Eliud Kipchoge … the philosopher marathon king … on mental toughness, physical fitness and the ultimate performance
September 16, 2018
“In life, the idea is to be happy. So, I believe in calm, simple, low-profile life. You live simple, you train hard and live an honest life. Then you are free.”
Eliud ‘the philosopher’ Kipchoge is a Kenyan long distance runner who has won medals at Olympic and World level. He grew up on a farm where he worked hard and often cycled from his home to Kapsabet, lugging several gallons of his family’s milk to sell at the local market. He also used to run to school every day, covering the 3km twice a day. Eliud grew up close to Patrick Sang and wanted to be like him in the future. Patrick Sang agreed to write training programs for Eliud Kipchoge and they developed a very strong relationship which brought them many successes.
He came to prominence in 2003 by winning the junior race at the IAAF World Cross Country Championships, setting a world junior record over 5000 metres on the track and then becoming world champion at the 2003 World Championships in Athletics. An Olympic 5000 m bronze for Kenya followed at the 2004 Athens Olympics and he took another bronze at the 2006 IAAF World Indoor Championships.
A series of silver medals came, starting at the 2007 World Championships in Athletics before another runner-up placing at the 2008 Summer Olympics. He was fifth at the 2009 World Championships but again reached the podium at the 2010 Commonwealth Games; he was second behind Moses Kipsiro in both the 5000 m and 10,000 metres. In addition to this he has won four medals at editions of the annual IAAF World Athletics Final.
His 3000 metres best of 7:27.72 ranks him among the top ten at the distance and his 5000 m best of 12:46.53 makes him the fourth fastest ever in the event.
After missing the 2012 London Olympics, Eliud Kipchoge decides to switch to road running. In September 2012 he makes an impressive half marathon debut in Lille by running 59:25. Eliud Kipchoge made his marathon debut in the 2013 Hamburg marathon, where he ran a fantastic race and finished first in a new course record of 2:05:30. He ran his second marathon in Berlin where he finished second in a huge PB of 2:04:05 which made him the sixth fastest athlete ever on this distance. This time made him the third athlete ever (besides Gebrselassie and Tergat) who broke 12:50 for 5000m, 26:50 for 10.000m and 2:05 in the marathon. Since his fast race in Berlin, Eliud won the Rotterdam marathon and Chicago marathon in 2014.
One of Eliud’s biggest marathon successes was winning the prestigious London marathon in 2015, where he won the race in 2:04:42 by beating (former) WR holders Wilson Kipsang and Dennis Kimetto. In 2015 he also claimed the Berlin marathon title and ran a new personal best despite insoles getting out of his shoes. Thanks to these two victories, he won the Abbott World Marathon Major series 2015-2016. He started the new series strong with another victory in London marathon. He came very close to the world record by clocking 2:03:04. His 5 top marathons have an average of 2:04:01 now, which is the best in history. The Kenyan federation selected Eliud for the Rio Olympic Games. He started as the big favorite in the men’s marathon and lived up to the expectations and won gold. After a bronze medal in Athens and silver in Beijing, he has now won the most special medal of his career.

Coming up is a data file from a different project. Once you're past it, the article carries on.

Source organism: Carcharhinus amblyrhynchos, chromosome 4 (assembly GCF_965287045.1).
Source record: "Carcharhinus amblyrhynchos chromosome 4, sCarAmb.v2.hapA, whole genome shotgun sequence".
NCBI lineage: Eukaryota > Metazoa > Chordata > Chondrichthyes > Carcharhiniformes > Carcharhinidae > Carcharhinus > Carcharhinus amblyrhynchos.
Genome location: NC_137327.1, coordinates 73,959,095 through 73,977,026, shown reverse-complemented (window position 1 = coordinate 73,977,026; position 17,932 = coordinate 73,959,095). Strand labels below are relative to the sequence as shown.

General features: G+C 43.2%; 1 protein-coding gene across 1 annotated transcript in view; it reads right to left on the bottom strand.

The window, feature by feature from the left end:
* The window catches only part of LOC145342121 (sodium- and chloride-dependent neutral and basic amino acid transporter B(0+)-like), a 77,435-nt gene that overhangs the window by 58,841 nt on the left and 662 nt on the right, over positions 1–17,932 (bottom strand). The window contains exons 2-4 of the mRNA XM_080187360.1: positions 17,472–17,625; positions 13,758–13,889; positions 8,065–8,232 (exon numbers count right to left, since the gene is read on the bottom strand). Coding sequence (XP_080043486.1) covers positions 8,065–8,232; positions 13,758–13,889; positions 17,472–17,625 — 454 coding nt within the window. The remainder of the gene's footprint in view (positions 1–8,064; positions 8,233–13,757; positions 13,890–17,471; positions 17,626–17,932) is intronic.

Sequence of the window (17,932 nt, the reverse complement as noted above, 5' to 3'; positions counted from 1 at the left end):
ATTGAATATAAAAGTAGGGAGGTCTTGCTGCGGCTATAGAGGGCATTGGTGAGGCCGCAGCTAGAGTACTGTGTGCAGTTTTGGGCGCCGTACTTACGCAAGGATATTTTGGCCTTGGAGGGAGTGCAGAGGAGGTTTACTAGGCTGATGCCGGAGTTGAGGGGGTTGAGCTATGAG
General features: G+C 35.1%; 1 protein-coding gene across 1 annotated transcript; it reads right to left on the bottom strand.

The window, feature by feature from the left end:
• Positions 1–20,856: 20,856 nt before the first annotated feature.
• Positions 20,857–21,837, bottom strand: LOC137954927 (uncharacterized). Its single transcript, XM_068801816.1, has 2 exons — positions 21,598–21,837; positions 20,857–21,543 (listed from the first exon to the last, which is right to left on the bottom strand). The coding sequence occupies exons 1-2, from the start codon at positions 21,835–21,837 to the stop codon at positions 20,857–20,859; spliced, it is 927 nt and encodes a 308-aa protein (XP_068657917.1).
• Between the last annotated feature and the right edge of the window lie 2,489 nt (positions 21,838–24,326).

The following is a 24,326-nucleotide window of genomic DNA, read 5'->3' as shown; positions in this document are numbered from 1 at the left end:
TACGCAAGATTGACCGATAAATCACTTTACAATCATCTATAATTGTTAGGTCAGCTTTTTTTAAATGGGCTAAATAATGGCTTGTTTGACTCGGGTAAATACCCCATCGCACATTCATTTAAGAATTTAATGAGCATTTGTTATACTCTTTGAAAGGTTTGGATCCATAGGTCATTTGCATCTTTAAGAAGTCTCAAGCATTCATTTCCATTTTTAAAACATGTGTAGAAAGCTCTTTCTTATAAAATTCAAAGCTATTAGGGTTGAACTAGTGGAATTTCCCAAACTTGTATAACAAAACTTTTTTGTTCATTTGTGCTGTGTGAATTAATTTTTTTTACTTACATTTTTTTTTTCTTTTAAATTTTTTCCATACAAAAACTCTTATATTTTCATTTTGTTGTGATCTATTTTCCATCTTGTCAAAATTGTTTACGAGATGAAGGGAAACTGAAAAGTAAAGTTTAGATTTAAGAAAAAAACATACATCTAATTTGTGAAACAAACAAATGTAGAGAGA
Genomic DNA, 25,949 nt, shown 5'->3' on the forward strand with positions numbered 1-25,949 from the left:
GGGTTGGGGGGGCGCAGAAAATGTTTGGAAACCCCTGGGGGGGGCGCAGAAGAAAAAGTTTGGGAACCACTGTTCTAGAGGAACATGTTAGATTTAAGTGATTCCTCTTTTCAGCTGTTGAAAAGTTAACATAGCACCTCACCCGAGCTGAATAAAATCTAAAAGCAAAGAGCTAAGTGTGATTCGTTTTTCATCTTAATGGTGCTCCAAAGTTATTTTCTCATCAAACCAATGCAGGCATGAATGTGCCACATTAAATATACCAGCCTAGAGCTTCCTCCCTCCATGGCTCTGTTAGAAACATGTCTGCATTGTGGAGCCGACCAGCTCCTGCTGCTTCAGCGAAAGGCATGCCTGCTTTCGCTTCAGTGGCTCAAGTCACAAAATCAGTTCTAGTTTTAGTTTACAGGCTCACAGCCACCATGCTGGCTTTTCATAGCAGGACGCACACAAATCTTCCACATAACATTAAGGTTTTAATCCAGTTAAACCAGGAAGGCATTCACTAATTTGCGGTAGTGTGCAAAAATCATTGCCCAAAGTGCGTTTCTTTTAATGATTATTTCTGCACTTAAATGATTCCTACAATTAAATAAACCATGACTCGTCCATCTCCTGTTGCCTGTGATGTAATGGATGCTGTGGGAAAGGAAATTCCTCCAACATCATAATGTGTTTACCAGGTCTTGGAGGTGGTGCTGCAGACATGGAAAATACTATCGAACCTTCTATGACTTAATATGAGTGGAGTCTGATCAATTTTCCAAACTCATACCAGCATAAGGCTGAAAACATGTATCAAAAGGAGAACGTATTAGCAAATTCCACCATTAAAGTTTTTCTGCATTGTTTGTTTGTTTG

A new project started for Eliud after the Olympics, the Nike Breaking2 project. After seven months of preparation, Eliud tried to break the 2 hour marathon and write history on the auto race track in Monza. He showed the world that the 2 hour barrier can be broken in the near future by running 2:00:25.
After Breaking2 Eliud went on to win the Berlin Marathon in a time of 2:03.34.
Eliud’s performances places him in an illustrious list with Haile Gebrselassie and Paul Tergat, as they are the only three athletes who have run sub 12:50 for 5.000m, sub 26:50 for 10.000m and sub 2:05:00 for marathon. Eliud Kipchoge really believes in the old school mentality where athletes start with track and cross country races before they move to the marathon. His years on the track from 2003 to 2011 helped him to became a strong marathon athlete. His best memory of these years is his gold medal at the 2003 World Championships, he beat Kenenisa Bekele and Hicham El Guerrouj and that’s where his life on the track started.
I first came across Eliud in 2003, running in the 5000m World Championships final in Paris. It was billed as a race between world record holders Hicham El Guerrouj and Kenenisa Bekele. But it was a smiling, unknown Kenyan who sprinted away to victory.
13 years later, he stepped up to the marathon and became the Olympic Champion running away from the field in Rio. Having spent many of the recent years in the shadow of Mo Farah, he had now found his perfect distance over 26 miles. Fluent, comfortable, focused, confident. He was a true Olympian.